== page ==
The first few seconds of The Artist contain pretty much everything you're afraid of in a black-and-white silent movie: melodrama, overacting, nothing seeming remotely real.
The first thing you see is a huge mouth, moving silently, and the titles "I won't talk. I won't say a word." Kind of on-the-nose, right?
But then the camera pulls back, and you realize you're watching a guy being interrogated in a spy flick -- a movie within the movie -- at a star-studded 1927 premiere. The camera cuts from the crowded theater to behind the screen, where the actors stand in evening clothes waiting to go out and take a bow. There's star George Valentin, who was being interrogated on screen, his Jack Russell terrier, and an actress he doesn't seem to think much of.
As their interaction is intercut with the spy movie, the differences register, and your initial fears slip away. I mean, the folks off screen are all silent and black-and-white, too. But the film is already wrapping you up in a world where silence makes sense.
That world is about to be disrupted for George, both at the movies and in his personal life. He'll be knocked off stride first by "talking pictures," which he's convinced are just a fad, and then by a pretty girl named Peppy. She's an extra who is cast opposite him for a scene where you watch her youthful glow and hesitant smile catch both him and the camera.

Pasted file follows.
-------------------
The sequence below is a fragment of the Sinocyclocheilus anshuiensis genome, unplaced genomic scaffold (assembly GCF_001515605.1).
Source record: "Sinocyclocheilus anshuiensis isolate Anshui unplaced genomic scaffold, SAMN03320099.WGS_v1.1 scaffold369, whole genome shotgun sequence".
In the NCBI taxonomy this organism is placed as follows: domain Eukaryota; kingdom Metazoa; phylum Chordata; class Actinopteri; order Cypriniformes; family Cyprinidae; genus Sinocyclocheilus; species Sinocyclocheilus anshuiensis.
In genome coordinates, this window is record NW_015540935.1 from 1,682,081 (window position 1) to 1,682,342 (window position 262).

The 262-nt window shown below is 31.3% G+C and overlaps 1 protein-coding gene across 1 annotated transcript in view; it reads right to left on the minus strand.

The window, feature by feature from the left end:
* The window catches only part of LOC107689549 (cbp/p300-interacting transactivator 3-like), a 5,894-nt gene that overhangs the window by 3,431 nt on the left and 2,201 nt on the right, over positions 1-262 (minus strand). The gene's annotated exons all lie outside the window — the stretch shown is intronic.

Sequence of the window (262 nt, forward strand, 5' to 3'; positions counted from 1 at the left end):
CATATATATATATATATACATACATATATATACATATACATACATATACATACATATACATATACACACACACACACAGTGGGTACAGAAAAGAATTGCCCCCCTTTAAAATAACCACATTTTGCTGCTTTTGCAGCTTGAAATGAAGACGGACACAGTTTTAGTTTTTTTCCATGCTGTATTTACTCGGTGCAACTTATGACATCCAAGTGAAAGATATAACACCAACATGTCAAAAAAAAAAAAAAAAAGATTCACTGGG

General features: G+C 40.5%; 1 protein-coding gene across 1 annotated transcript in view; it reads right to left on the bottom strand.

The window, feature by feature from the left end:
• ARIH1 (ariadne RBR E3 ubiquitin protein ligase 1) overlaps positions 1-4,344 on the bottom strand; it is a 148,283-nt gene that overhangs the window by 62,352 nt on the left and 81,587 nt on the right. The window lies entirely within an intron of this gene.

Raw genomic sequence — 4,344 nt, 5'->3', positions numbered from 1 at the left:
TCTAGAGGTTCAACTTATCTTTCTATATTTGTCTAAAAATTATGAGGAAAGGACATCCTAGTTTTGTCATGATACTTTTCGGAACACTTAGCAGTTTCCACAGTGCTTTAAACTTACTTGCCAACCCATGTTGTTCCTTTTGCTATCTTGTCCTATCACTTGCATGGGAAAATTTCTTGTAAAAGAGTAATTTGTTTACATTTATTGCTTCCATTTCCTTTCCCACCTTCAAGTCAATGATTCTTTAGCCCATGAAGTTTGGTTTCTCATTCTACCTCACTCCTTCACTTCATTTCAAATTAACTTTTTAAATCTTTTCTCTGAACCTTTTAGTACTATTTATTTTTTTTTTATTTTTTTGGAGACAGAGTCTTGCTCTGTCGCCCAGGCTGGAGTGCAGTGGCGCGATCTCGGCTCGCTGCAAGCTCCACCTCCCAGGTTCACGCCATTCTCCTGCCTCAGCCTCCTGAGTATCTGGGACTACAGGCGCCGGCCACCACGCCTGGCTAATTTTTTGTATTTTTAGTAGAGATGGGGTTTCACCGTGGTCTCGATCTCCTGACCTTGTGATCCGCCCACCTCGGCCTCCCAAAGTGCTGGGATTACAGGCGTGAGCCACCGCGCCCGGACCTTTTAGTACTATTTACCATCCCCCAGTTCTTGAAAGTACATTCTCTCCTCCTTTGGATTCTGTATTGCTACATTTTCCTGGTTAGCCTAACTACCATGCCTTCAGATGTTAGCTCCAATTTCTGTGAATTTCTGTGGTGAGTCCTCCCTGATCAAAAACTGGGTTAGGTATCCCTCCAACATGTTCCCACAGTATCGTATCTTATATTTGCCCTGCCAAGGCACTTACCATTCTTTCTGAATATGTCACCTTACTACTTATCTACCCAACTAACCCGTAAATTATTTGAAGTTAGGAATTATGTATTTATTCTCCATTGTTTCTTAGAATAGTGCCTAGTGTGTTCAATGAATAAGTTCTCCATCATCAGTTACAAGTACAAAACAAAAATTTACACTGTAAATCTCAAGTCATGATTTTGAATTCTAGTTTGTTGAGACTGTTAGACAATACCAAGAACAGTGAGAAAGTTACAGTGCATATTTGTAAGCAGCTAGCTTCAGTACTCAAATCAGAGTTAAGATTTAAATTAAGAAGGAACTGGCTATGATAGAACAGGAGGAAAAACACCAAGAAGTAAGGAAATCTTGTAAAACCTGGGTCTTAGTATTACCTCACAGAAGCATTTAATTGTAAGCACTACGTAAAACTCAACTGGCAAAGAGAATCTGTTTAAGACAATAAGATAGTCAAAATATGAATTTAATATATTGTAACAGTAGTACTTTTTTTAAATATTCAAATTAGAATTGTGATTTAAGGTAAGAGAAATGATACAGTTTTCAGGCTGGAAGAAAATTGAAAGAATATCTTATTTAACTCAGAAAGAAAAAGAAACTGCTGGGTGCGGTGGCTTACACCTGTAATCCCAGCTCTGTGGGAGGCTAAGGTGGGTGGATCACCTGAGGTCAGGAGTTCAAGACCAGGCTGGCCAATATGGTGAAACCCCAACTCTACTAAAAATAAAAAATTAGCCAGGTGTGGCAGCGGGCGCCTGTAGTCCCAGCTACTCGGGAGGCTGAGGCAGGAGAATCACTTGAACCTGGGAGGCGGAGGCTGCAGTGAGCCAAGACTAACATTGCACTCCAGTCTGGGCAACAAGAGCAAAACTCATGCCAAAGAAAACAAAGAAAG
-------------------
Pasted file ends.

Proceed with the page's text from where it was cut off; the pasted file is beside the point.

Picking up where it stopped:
With talkies (and therefore, musicals) coming in, Peppy's skill as a dancer is about to be much in demand. George's skill at pantomime, on the other hand, won't be. So he's on his way down, Peppy's on her way up, and in case you miss that, director Michel Hazanavicius has them meet halfway on a staircase, him dejected, her just radiant.
Now, if you know something about silent movies, you'll be making all sorts of connections by this time. George, as played by French actor Jean Dujardin, is a cross between swashbuckler Douglas Fairbanks and romantic lead John Gilbert, who was known as "The Great Lover" until sound came in and audiences heard him saying "I love you, I love you" over and over.
Berenice Bejo's Peppy, meanwhile, is channeling a lot of that era's pretty young things, including Greta Garbo, who fell for Gilbert while making one of her first American movies. Even George's faithful mutt seems familiar -- a grand-uncle, maybe, of Asta from those '30s Thin Man movies.
All of that's fun for those in the know. But what will lift this movie way above most of what's at the multiplex right now, even for folks who aren't silent-movie buffs, is the way the director makes you a willing, even an excited fan of this crazy, old-fashioned thing he's doing.
By the time the opening sequence is over, you'll have realized that in his hands, silence is almost liberating. It heightens all things visual, makes the jokes -- and The Artist is a very funny picture -- sort of pop and fizz even as it's putting extra smolder into lovesick glances.
Keep an eye out for movie marquees and posters on screen -- nearly every one of them will prompt a smile -- and be ready when the director decides to try an ingenious exception to his rule that silence is golden.
The delighted gasps in the theater will make you glad you took a chance on The Artist. Silent black-and-white movies are not coming back, but this one is such a rewarding labor of love by all of the artists involved that it just might make you wish they could. (Recommended) Copyright 2011 National Public Radio. To see more, visit www.npr.org.